Friday, February 26, 2010

Villar and Aquino: Slogging through campaign slogans

In this frenzied political season, all eyes are focused on the presidential candidates hoping that maybe, just maybe, one of them could be the messiah we all have been waiting for. Once again the masses are hypnotized by means of silly and trite campaign promises like extirpation of poverty, peace in Mindanao, eradication of graft and corruption and a lot more, name it and they could readily unleash answers that would solve our country’s plight. Yes, all of these, as they would like us to believe, can be done in just a matter of six years. What a crap! What an insult, an affront to our collective intelligence as particles of sovereignty.

Philippine politics as we all know revolves around personalities and not platforms, principles or programs of government. Because political parties are often seen as “ideologically” bankrupt democratic entities, most Filipinos vote for individuals not parties, or at the very least, the principles they represent as democratic organizations. The propensity of politicos to jump from one party to another throughout the political season clearly enhances popular disgust on the political system. Logically speaking, the seismic crack in our political system has a direct link why political dynasties and incompetent movie personalities thrive in the halls of public offices.

From this perspective, no wonder most presidential contenders are so obsessed in creating their own myths by flaunting their faces on prime time television, reinforced with profound campaign slogans which represent the issues of the day. Amongst the favorite “gasgas” themes of tradpols is the perennial problem of poverty. While poverty is a legitimate social issue of Third World democracies, sad to say that it is also in fact an effective political issue during election season. Thus, poverty being the ultimate source of the ills and inequality in our society, still remains to this day, the most exploited theme for candidates aspiring to sit in public office. Unless poverty is lessened through meaningful social reforms, populist platforms will always be the favorite campaign strategy to bank on during elections. For obvious reason, politicos readily embarked on populist theme because it aims to touch the hearts of the underprivileged segment of the electorate which by experience, determines the “winnability” of a candidate.

In the 1998 presidential elections, Erap played his cards well in convincing the masses to choose one of their own to seat in Malacanang. Anchoring mainly on a populist platform expressed in his slogan, “Erap para sa mahirap,” he was eventually elected “overwhelmingly” as the 13th President of the Republic. Erap being a “mahirap” is of course a brazen lie. Nonetheless, his campaign strategy worked well knowing for a fact that he had the upper hand in terms of mass appeal and popularity. Undoubtedly, by portraying roles such as the defender of the underdogs in the big screen, no one dared to examine his checkered past nor question the truthfulness, the exaggeration inherent in his claims as the purported champion of the poor. Conversely, the late Senator Raul Roco with all his sterling credentials, tested and unwavering commitment to principled politics finished fourth in that electoral contest for the presidency.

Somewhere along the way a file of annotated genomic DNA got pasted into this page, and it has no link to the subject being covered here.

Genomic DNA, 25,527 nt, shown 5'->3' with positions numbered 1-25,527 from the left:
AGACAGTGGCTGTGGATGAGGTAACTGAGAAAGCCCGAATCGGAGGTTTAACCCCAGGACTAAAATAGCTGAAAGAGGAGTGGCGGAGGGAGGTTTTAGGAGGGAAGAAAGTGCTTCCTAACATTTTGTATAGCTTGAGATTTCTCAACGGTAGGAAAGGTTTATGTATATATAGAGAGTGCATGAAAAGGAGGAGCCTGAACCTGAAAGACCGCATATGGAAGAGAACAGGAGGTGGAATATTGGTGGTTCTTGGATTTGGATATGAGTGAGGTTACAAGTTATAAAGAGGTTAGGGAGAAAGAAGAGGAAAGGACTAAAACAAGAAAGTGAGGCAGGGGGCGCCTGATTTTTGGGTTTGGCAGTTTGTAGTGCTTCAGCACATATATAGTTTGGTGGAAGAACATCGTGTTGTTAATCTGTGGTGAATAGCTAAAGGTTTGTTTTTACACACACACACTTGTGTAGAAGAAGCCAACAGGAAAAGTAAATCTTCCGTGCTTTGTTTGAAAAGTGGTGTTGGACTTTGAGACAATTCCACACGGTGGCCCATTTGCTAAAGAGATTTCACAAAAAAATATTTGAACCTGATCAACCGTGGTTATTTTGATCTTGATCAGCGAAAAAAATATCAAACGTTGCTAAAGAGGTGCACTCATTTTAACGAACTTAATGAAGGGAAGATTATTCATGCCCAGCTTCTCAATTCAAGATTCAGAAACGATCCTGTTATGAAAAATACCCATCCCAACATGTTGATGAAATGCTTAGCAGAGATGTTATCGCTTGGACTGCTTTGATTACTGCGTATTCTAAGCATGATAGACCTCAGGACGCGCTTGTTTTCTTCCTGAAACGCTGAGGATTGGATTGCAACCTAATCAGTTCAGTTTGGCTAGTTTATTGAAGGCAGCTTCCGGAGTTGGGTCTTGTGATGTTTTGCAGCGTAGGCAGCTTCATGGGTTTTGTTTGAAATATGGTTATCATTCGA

Today as it was before, the issue of poverty appears to be the trend for an effective campaign strategy. The most vocal and by far credible of all presidential contenders is Nacionalista Party standard bearer Manny Villar. The problem however with Villar, unlike Erap in the ’98 elections, he has no star quality to rely on. And so whatever it takes, he needs to play the “poverty card” with utmost precision. We all know his side of the story. His television campaign ads coupled with a catchy campaign jingle speak for themselves. In the end, he proposes a one-liner solution to eradicate poverty, “Sipag at Tiyaga.” Thus, as of this writing, Villar was reported to have spent a billion for his campaign, the highest so far amongst other presidential candidates. This is expected of Villar because preparation-wise, both financially and emotionally perhaps, he is the most determined to conquer the seat of power at any cost. What worries me, and I’m sure hundreds of Filipinos too share the same trepidation, is the many IOUs (I owe you) he may have incurred as a result of profligate campaign spending. Indeed politics in our country has become too expensive which only the well entrenched oligarch could afford.